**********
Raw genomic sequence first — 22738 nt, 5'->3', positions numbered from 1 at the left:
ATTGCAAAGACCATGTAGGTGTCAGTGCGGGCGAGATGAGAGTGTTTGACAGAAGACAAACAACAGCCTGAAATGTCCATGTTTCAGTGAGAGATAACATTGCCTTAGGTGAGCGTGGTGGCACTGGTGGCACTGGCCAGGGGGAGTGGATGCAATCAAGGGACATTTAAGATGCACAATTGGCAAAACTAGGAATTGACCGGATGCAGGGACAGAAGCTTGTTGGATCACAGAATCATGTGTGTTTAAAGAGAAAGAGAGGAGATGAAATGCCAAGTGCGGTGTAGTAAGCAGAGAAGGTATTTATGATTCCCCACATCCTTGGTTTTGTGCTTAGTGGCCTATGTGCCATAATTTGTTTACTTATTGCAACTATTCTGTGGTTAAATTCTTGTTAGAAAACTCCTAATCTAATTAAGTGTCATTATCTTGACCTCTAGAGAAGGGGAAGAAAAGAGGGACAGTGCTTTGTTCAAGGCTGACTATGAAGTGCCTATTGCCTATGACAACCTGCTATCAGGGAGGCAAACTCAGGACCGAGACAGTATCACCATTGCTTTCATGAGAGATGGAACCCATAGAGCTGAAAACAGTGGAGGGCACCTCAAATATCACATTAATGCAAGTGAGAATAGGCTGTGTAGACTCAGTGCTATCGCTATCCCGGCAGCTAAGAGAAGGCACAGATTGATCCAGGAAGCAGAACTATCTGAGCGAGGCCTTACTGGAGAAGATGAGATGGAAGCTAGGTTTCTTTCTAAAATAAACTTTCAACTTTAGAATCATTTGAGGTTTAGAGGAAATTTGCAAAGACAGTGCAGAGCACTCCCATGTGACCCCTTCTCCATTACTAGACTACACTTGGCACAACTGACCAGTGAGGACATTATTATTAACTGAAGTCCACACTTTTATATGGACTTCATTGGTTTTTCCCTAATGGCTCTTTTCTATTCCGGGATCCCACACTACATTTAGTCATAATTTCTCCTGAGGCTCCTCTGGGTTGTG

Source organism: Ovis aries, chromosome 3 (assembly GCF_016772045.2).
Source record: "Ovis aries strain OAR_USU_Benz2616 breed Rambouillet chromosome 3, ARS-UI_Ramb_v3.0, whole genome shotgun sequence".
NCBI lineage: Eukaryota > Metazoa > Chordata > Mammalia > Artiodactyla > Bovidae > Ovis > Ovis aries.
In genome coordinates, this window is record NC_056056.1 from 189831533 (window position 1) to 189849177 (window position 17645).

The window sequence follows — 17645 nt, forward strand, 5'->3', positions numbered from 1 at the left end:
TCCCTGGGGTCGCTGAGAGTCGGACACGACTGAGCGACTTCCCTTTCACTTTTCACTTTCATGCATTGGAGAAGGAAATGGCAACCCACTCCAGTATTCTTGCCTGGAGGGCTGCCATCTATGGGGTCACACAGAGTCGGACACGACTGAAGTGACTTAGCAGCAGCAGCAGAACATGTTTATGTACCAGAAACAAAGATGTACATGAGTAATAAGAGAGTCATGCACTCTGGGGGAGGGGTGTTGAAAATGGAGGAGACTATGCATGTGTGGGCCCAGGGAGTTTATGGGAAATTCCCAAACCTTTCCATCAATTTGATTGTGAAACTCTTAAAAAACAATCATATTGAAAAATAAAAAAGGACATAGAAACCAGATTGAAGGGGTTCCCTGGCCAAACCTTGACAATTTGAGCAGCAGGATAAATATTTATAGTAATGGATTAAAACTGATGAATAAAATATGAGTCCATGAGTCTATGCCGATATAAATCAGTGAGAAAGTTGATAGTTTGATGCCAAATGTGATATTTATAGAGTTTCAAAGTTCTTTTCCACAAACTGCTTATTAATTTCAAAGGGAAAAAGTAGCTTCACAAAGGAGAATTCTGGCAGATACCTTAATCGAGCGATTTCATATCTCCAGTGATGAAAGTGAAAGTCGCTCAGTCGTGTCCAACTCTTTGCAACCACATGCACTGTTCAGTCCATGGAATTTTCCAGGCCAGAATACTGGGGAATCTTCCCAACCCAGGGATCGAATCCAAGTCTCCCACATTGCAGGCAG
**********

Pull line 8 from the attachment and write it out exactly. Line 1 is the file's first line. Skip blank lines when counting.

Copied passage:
TCCCTGGGGTCGCTGAGAGTCGGACACGACTGAGCGACTTCCCTTTCACTTTTCACTTTCATGCATTGGAGAAGGAAATGGCAACCCACTCCAGTATTCTTGCCTGGAGGGCTGCCATCTATGGGGTCACACAGAGTCGGACACGACTGAAGTGACTTAGCAGCAGCAGCAGAACATGTTTATGTACCAGAAACAAAGATGTACATGAGTAATAAGAGAGTCATGCACTCTGGGGGAGGGGTGTTGAAAATGGAGGAGACTATGCATGTGTGGGCCCAGGGAGTTTATGGGAAATTCCCAAACCTTTCCATCAATTTGATTGTGAAACTCTTAAAAAACAATCATATTGAAAAATAAAAAAGGACATAGAAACCAGATTGAAGGGGTTCCCTGGCCAAACCTTGACAATTTGAGCAGCAGGATAAATATTTATAGTAATGGATTAAAACTGATGAATAAAATATGAGTCCATGAGTCTATGCCGATATAAATCAGTGAGAAAGTTGATAGTTTGATGCCAAATGTGATATTTATAGAGTTTCAAAGTTCTTTTCCACAAACTGCTTATTAATTTCAAAGGGAAAAAGTAGCTTCACAAAGGAGAATTCTGGCAGATACCTTAATCGAGCGATTTCATATCTCCAGTGATGAAAGTGAAAGTCGCTCAGTCGTGTCCAACTCTTTGCAACCACATGCACTGTTCAGTCCATGGAATTTTCCAGGCCAGAATACTGGGGAATCTTCCCAACCCAGGGATCGAATCCAAGTCTCCCACATTGCAGGCAG